“We have a good team and we want to become very good,” York said. “But you’ve got to make some gains to add that adjective. That’s our goal, and we’re trying to achieve it. I think we’ve got to be a little bit better on the special teams. This weekend we were outstanding on penalty killing: We shut out North Dakota ten times on penalty killing [in Saturday’s win]. That’s one area that we’re really trying to concentrate on, and we saw some real positive signs Saturday night. It will be interesting as the year goes by, how much better we’ll get.”

What about the skeptics who say that BC doesn’t have the goaltending to go all the way this year? York acknowledged the scrutiny of junior netminder Matti Kaltiainen — especially after the Eagles surrendered four third-period goals in Friday’s 6-4 loss at Grand Forks.

“He certainly is one of the keys to our season, there’s no question about that,” York said. “I think Matti’s a good goaltender. Now is he a very good goaltender? That’s what he’s going to have to achieve. Our team has to go from good to very good, but our players have to do that also. We expect Matti to improve each week as he goes on.”

For the moment, UNH eked out the No. 1 slot. However, this weekend’s games against Canisius and Niagara will not be gimmes thanks to the suspension of a whopping eight players who were bystanders during an on-campus riot following the Red Sox’ heartbreaking Game 7 loss. Stay tuned for more topsy-turvy poll action.

Rave Reviews For Engelstad

Without even being asked about the new Ralph Engelstad Arena, York couldn’t help gushing about his first visit.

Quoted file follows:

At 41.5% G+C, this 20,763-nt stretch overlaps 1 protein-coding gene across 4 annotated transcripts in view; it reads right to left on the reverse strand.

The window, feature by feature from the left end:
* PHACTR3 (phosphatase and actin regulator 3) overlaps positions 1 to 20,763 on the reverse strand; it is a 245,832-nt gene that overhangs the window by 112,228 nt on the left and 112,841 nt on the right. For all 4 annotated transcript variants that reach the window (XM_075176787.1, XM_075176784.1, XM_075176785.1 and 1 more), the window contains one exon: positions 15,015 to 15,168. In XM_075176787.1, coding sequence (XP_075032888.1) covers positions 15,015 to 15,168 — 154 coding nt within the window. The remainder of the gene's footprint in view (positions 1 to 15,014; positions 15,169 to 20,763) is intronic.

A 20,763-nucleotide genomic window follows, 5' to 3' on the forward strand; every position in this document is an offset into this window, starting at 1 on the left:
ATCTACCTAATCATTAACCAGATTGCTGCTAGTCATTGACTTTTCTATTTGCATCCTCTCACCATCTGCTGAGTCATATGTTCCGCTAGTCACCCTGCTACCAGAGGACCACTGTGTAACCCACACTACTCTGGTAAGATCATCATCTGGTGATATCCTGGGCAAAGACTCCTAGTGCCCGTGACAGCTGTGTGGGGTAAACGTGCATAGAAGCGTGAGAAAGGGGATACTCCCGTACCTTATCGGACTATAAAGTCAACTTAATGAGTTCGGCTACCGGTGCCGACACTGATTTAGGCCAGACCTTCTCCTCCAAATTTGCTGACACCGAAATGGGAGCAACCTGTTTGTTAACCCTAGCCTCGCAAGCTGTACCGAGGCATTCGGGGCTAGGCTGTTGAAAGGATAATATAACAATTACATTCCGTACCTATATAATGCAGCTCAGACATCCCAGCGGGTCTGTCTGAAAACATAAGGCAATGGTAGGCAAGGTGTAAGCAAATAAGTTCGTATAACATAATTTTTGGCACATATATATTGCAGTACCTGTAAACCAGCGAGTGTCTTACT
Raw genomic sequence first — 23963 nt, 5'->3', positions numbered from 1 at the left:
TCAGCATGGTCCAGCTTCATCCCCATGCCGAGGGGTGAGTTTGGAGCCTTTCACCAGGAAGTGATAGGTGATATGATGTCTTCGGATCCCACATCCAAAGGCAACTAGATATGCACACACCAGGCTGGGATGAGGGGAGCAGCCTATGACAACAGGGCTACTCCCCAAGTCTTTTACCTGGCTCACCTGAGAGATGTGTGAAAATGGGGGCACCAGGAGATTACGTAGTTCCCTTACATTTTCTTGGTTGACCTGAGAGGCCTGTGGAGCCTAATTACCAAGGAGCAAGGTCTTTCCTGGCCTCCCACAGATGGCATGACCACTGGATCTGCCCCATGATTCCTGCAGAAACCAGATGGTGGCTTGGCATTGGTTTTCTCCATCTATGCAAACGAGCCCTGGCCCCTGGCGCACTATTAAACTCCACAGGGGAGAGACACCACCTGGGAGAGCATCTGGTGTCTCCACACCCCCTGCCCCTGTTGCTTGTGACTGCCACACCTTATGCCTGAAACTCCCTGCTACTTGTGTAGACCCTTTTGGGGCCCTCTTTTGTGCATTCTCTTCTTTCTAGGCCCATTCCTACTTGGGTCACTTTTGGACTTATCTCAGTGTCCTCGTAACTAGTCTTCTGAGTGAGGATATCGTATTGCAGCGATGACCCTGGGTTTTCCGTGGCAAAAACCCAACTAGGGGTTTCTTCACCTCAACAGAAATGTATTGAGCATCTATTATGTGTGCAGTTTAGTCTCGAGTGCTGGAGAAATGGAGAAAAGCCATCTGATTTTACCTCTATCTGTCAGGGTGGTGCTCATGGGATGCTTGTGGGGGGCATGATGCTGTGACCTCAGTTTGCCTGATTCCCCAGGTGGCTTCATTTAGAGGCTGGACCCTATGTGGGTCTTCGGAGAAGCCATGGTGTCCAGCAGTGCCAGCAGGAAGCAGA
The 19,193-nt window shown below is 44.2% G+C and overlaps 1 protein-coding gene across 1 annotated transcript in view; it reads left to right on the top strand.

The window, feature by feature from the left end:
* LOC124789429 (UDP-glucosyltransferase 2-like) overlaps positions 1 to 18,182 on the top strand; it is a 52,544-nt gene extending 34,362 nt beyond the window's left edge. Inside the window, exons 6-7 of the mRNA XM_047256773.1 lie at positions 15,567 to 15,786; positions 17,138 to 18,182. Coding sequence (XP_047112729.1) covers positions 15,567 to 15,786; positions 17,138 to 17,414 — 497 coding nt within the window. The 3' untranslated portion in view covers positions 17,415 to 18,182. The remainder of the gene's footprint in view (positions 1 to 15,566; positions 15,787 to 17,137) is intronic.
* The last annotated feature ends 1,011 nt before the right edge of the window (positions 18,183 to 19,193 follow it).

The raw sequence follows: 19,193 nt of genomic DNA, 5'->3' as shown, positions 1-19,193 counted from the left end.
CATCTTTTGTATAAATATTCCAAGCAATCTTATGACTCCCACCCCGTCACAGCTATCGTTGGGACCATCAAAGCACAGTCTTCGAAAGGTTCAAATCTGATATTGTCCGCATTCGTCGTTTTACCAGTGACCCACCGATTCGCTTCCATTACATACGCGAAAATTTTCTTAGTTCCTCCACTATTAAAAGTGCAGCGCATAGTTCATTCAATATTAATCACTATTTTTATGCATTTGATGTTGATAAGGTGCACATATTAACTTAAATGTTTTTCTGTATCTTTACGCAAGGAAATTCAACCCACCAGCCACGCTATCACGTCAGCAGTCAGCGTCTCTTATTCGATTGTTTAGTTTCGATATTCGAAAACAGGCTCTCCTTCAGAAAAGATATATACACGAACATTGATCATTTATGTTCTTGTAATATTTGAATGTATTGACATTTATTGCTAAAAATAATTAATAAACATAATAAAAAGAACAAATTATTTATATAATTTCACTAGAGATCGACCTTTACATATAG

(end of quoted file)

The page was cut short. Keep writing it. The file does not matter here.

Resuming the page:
“Hey, have you had a chance to see that facility?” York asked. “I’ll tell you what: It’s better than most pro rinks, but the underneath is way better. All the dressing rooms, training rooms, weight rooms blow any NHL facility away. $104 million on one building they spent. It’s a great credit to college hockey. You gotta get out there!”

Tough Start For Redlihs

What a difference a year makes… and not in a positive sense in this case. As a freshman last season, Terrier blueliner Jekabs Redlihs played with poise and skill from day one. However, Parker agreed that the Latvian native has had a star-crossed sophomore season thus far.

“He’s been out [for the preseason game and the season opener versus Rensselaer] due to disciplinary problems,” said Parker. “He missed the Vermont game — he was going to miss it anyways because of that — and then breaks his collarbone; he’ll be out for four to six weeks, so tough start for him.”

However, there’s a silver lining for Terrier fans. “We’ll certainly get a good look at our three freshman defensemen because of that, but that will just make us a better team. Redlihs is a terrific player, and he’ll be a great player for us in the second half; he’ll be back in December.”

Freshman Tom Morrow, Kevin Schaeffer, and Sean Sullivan have been solid, not at all playing like rookies to date. “They’re playing with a little poise because they know they’ll be in the lineup for a little while.”

Eaves Hurt … Again

Speaking of injuries, the Eaves’ brothers misfortunes have continued this year … but perhaps not too seriously this time. After missing considerable time during his sophomore year and several games last year as well, Ben Eaves will be out of action again this weekend.

“He suffered a concussion on the second shift of Saturday night’s game,” York said. “He’ll be examined by the doctors — a rough guess [is that he’ll be out] seven to ten days.” He was hit into the glass from behind — just rapped his head into the glass.”

Obviously, keeping both Eaves brothers healthy will be critical in getting the Eagles into the FleetCenter in April. Fortunately for the Eagles, they are facing a light stretch in their schedule — Eaves may only miss one game.

Trivia Contest

Just in time for those of you preparing for midterms, a three-part trivia question: